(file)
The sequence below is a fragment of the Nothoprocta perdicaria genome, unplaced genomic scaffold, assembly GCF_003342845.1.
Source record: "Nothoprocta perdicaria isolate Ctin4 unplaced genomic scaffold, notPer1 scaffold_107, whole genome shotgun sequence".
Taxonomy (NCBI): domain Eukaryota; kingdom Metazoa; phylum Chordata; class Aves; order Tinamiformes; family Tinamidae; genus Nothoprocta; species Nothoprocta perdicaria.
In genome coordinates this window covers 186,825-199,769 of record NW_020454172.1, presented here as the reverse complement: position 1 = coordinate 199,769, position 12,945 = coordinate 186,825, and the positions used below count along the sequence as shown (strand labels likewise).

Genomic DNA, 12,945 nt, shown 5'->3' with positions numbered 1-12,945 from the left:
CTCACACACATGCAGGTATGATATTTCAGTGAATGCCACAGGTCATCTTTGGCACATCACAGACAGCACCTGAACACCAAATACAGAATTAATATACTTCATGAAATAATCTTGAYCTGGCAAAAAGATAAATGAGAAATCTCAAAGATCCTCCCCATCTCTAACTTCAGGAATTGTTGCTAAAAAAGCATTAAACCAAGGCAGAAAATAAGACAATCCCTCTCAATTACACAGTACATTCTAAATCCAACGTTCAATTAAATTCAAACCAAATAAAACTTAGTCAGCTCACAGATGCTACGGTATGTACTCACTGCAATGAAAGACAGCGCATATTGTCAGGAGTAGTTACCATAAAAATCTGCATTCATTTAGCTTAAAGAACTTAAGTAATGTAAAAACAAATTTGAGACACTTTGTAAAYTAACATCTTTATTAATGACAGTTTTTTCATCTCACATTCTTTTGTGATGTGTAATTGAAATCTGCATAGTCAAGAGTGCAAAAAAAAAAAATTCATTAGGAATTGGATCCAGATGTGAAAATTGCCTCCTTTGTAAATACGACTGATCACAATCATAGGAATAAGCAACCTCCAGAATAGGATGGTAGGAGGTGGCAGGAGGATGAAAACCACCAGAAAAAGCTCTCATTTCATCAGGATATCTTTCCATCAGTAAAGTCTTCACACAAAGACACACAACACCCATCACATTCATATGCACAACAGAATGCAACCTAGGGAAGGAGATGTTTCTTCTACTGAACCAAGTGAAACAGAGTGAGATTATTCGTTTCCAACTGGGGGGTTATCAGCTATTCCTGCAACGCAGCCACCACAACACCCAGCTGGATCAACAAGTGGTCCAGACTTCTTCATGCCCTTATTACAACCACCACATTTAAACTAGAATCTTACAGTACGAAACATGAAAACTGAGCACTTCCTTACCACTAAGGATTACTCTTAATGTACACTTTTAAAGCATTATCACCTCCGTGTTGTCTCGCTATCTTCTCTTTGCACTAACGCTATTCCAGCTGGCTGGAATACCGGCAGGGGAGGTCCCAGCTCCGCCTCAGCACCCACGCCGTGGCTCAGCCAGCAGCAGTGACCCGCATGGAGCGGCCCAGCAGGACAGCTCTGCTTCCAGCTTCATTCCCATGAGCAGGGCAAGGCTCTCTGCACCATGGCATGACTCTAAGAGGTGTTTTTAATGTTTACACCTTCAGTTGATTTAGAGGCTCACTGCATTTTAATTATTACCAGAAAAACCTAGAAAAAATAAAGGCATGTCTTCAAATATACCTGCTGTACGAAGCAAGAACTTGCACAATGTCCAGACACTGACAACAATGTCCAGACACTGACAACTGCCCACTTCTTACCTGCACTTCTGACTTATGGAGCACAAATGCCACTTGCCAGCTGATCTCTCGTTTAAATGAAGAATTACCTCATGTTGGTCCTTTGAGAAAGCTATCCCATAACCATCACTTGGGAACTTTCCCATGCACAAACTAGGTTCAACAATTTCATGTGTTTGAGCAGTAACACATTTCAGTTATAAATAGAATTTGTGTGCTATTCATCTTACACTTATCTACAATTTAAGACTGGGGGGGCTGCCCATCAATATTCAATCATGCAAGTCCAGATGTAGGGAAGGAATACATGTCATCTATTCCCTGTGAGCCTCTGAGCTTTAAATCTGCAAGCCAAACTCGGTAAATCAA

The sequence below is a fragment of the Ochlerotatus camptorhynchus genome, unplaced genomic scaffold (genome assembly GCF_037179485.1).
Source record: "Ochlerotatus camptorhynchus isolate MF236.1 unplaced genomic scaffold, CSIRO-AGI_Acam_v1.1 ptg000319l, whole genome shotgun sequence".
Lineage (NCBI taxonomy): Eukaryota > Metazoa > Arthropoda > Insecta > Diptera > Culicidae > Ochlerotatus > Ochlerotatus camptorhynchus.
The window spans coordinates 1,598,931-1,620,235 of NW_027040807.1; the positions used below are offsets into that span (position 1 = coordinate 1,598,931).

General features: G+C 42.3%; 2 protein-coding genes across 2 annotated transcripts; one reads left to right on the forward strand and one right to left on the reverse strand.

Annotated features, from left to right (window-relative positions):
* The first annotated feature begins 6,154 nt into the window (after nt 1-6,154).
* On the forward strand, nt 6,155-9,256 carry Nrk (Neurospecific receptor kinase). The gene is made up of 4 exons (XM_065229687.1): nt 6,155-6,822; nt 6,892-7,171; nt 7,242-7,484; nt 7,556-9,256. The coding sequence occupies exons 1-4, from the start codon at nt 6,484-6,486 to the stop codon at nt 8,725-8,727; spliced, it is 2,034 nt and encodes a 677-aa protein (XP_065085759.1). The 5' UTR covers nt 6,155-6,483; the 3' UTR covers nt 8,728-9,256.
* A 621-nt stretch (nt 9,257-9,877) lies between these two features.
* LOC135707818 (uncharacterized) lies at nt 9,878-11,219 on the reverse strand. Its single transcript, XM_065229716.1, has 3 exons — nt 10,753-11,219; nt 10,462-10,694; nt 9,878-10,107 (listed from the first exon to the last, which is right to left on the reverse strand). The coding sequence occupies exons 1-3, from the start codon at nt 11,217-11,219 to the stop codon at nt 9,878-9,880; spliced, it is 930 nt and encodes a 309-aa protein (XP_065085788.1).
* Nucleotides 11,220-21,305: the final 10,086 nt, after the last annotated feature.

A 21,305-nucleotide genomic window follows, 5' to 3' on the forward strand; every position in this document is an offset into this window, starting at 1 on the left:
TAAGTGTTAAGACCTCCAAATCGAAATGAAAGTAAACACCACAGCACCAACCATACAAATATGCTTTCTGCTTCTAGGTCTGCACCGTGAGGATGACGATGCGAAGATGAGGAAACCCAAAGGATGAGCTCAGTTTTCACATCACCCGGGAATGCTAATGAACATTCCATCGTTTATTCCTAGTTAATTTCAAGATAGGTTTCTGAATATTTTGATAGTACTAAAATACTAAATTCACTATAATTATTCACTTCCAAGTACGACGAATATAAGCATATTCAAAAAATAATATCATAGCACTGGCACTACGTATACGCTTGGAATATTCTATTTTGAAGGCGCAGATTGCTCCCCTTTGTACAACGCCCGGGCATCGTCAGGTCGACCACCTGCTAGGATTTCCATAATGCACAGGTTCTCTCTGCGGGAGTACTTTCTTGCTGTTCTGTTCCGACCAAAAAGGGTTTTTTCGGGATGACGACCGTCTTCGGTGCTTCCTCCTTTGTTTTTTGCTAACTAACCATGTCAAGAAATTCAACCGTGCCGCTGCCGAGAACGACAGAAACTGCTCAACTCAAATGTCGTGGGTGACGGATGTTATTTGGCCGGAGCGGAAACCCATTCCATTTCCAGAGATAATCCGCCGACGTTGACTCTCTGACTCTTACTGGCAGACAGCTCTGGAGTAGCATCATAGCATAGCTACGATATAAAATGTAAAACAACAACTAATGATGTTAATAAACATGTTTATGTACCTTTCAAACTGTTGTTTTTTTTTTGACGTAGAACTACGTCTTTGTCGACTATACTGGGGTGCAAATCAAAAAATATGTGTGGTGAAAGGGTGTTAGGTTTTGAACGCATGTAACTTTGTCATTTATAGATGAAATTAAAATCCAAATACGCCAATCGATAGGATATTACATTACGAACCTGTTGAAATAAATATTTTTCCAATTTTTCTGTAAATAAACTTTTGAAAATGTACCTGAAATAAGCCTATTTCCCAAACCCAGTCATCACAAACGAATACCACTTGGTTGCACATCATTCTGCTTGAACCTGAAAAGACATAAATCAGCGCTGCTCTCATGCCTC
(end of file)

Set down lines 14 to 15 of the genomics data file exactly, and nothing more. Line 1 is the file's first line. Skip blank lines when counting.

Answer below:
* On the forward strand, nt 6,155-9,256 carry Nrk (Neurospecific receptor kinase). The gene is made up of 4 exons (XM_065229687.1): nt 6,155-6,822; nt 6,892-7,171; nt 7,242-7,484; nt 7,556-9,256. The coding sequence occupies exons 1-4, from the start codon at nt 6,484-6,486 to the stop codon at nt 8,725-8,727; spliced, it is 2,034 nt and encodes a 677-aa protein (XP_065085759.1). The 5' UTR covers nt 6,155-6,483; the 3' UTR covers nt 8,728-9,256.
* A 621-nt stretch (nt 9,257-9,877) lies between these two features.